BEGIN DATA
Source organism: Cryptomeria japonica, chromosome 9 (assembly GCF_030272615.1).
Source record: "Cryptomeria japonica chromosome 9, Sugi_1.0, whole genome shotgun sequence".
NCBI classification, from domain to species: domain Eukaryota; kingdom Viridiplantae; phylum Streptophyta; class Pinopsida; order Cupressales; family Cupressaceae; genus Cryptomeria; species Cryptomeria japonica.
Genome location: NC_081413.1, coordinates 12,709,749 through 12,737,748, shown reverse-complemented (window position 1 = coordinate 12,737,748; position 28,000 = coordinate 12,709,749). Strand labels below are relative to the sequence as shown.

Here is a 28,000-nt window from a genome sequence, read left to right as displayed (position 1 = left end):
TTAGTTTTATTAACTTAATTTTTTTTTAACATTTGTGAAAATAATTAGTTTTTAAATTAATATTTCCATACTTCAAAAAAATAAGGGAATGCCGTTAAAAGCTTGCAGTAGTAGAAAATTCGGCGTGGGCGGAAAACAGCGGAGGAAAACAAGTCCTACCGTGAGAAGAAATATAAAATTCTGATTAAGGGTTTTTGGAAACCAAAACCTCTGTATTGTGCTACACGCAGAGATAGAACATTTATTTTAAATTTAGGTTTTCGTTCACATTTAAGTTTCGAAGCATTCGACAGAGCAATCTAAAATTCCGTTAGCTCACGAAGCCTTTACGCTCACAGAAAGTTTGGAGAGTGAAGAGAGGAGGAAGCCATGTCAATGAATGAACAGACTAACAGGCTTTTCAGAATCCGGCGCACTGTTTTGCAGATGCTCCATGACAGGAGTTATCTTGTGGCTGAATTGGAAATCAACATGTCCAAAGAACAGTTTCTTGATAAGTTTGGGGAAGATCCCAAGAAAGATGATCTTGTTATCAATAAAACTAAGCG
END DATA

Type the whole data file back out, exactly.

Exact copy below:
Source organism: Cryptomeria japonica, chromosome 9 (assembly GCF_030272615.1).
Source record: "Cryptomeria japonica chromosome 9, Sugi_1.0, whole genome shotgun sequence".
NCBI classification, from domain to species: domain Eukaryota; kingdom Viridiplantae; phylum Streptophyta; class Pinopsida; order Cupressales; family Cupressaceae; genus Cryptomeria; species Cryptomeria japonica.
Genome location: NC_081413.1, coordinates 12,709,749 through 12,737,748, shown reverse-complemented (window position 1 = coordinate 12,737,748; position 28,000 = coordinate 12,709,749). Strand labels below are relative to the sequence as shown.

Here is a 28,000-nt window from a genome sequence, read left to right as displayed (position 1 = left end):
TTAGTTTTATTAACTTAATTTTTTTTTAACATTTGTGAAAATAATTAGTTTTTAAATTAATATTTCCATACTTCAAAAAAATAAGGGAATGCCGTTAAAAGCTTGCAGTAGTAGAAAATTCGGCGTGGGCGGAAAACAGCGGAGGAAAACAAGTCCTACCGTGAGAAGAAATATAAAATTCTGATTAAGGGTTTTTGGAAACCAAAACCTCTGTATTGTGCTACACGCAGAGATAGAACATTTATTTTAAATTTAGGTTTTCGTTCACATTTAAGTTTCGAAGCATTCGACAGAGCAATCTAAAATTCCGTTAGCTCACGAAGCCTTTACGCTCACAGAAAGTTTGGAGAGTGAAGAGAGGAGGAAGCCATGTCAATGAATGAACAGACTAACAGGCTTTTCAGAATCCGGCGCACTGTTTTGCAGATGCTCCATGACAGGAGTTATCTTGTGGCTGAATTGGAAATCAACATGTCCAAAGAACAGTTTCTTGATAAGTTTGGGGAAGATCCCAAGAAAGATGATCTTGTTATCAATAAAACTAAGCG